Holyfield Tries For Fourth Title


Saturday, August 12th 2000, 12:00 am
By: News On 6


LAS VEGAS (AP) — Evander Holyfield knows a little something about coming back. Doing it against John Ruiz simply presents a different challenge.

Holyfield was written off as a fighter and thought to be retired after he was diagnosed with a heart problem after he lost to Michael Moorer and later was stopped in his third fight with Riddick Bowe.

Concerns about his health prompted Nevada boxing officials to order a battery of tests before allowing him to fight Mike Tyson the first time. Even then, many in boxing feared for his safety in the ring.

He shocked the boxing world by stopping Tyson, of course. And when he steps into the ring Saturday night against Ruiz, he will have made some $100 million in purses since beating Tyson in one of the sport's biggest upsets.

At the age of 37, he is aging and showing signs of deteriorating in the ring and is coming off a disputed draw and a loss to Lennox Lewis. But don't write him off just yet.

``I never thought I'd be in this position because I never thought anyone could beat me,'' Holyfield said. ``I know what my destiny is now. My destiny is to become undisputed heavyweight champion of the world, and I will be.''

If Holyfield beats Ruiz — and he is a 4-1 favorite to do so — he would win the WBA title become the first fighter ever to hold pieces of the heavyweight title four times. Lewis holds the WBC and IBF versions, and most in boxing consider him the true champion based on his two wins over Holyfield.

It is the 20th title fight for Holyfield, who has been a warrior in the ring, but suffered the consequences several times for it. Ruiz, on the other hand, will be fighting for a title for the first time.

``This is his golden opportunity, but it's my golden opportunity, too,'' Holyfield said.

Lewis believes it isn't much of an opportunity at all, since the public considers him the real champion and the only reason the WBA title was taken from Lewis was because he defended it against Michael Grant instead of Ruiz, the No. 1 contender.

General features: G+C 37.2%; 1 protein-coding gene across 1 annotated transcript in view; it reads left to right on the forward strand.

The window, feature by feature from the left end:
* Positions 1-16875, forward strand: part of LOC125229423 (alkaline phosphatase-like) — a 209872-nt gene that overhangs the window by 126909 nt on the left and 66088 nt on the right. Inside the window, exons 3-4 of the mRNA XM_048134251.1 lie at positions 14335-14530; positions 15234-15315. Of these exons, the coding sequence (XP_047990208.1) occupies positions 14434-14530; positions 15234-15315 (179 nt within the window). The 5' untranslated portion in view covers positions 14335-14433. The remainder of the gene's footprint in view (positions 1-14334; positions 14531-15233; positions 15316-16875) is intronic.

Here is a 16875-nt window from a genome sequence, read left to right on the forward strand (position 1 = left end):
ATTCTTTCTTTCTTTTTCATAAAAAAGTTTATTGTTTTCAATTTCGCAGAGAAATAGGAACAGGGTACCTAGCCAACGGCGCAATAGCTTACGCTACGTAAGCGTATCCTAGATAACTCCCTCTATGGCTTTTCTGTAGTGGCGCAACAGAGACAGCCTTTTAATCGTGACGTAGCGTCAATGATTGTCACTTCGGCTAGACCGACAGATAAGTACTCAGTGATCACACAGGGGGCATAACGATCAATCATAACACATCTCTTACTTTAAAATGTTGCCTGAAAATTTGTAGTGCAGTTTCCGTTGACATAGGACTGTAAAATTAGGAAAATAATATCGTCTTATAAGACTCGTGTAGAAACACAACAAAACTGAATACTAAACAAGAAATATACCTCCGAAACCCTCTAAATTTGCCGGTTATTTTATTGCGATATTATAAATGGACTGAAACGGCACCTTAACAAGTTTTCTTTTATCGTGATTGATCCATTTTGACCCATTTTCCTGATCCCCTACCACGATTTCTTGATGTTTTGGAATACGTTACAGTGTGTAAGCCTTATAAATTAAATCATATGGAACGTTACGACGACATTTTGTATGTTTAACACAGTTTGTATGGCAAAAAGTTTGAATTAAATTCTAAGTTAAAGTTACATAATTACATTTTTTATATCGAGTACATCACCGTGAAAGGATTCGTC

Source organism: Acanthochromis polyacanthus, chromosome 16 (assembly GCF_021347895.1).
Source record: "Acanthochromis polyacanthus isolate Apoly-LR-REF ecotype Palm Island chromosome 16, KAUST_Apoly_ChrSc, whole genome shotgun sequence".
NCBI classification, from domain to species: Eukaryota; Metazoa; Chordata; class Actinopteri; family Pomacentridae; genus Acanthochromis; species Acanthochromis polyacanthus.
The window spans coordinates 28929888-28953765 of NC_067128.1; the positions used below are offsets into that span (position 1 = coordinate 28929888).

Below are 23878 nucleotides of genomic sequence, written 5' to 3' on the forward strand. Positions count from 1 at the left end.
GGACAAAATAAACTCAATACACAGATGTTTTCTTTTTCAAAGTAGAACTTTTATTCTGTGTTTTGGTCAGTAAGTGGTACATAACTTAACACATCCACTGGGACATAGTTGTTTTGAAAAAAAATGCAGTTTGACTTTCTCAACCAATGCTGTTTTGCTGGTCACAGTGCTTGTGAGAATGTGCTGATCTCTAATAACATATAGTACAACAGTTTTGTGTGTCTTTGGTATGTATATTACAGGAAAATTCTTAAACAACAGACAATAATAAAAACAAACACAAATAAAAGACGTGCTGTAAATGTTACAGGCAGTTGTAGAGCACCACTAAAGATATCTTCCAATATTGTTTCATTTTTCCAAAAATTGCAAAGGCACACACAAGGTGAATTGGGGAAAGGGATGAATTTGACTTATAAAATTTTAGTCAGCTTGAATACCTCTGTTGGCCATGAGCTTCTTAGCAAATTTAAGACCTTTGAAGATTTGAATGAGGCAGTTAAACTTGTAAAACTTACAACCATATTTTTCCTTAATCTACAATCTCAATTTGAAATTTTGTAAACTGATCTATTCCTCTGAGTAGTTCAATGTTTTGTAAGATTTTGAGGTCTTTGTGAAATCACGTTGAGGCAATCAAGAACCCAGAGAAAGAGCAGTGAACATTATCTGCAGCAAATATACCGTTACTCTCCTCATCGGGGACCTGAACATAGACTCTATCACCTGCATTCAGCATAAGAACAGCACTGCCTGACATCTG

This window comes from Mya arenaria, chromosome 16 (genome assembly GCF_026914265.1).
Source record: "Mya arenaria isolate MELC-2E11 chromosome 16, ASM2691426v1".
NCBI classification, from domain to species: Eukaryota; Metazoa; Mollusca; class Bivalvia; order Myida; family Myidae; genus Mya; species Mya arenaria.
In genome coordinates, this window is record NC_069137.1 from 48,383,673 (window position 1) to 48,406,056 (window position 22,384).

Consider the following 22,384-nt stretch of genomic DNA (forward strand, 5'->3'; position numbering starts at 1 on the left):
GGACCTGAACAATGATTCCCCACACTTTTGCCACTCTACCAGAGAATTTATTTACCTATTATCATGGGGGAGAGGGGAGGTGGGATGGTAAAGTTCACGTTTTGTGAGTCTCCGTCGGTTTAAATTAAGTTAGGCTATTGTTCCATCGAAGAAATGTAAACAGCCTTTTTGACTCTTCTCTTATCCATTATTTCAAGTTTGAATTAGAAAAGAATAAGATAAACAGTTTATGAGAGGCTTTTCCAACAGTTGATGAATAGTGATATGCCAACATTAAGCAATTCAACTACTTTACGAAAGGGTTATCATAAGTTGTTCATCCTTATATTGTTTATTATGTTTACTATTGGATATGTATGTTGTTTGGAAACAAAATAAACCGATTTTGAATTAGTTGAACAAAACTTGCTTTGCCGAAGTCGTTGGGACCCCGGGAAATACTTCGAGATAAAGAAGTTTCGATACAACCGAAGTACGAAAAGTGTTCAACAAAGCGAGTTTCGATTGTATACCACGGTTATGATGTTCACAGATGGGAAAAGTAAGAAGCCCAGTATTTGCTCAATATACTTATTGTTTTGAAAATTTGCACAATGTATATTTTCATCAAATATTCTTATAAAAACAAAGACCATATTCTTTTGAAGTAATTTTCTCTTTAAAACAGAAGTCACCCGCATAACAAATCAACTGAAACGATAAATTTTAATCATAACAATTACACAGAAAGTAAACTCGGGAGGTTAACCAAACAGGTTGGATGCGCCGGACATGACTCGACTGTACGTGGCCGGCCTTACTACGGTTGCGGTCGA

``The people know there's only one real heavyweight champion,'' Lewis said this week. ``Deep down, Evander knows I've beaten him twice. He went to court to get one of these shots at one of the belts because he couldn't beat me in the ring.''

Holyfield weighed 221 pounds, the heaviest of his career, at Thursday's weigh-in, while Ruiz was 224 pounds.

The scheduled 12-round fight at the Paris hotel-casino, which will be televised by Showtime about 11:30 p.m. EDT, is notable only because the winner will be able to claim a piece of the heavyweight championship both so desperately want.

Holyfield (36-4-1) is a favorite mainly because the 28-year-old Ruiz (36-3, 27 knockouts) has done little to distinguish himself outside his native Massachusetts and is known mostly for a 19-second knockout loss to David Tua nearly four years ago.

``I feel I deserve this. I worked my way into the No. 1 position,'' Ruiz said. ``There's nothing I can do to change anyone's mind until I win and keep on winning.''

Holyfield, in fact, would rather not fight Ruiz at all. But the lure of a vacant title means he must face the obscure fighter if he is to reach his goal of becoming the undisputed champion once again.

``My whole thing is that I end up as a champion,'' Holyfield said. ``I wouldn't be fighting John Ruiz if it weren't for the title.''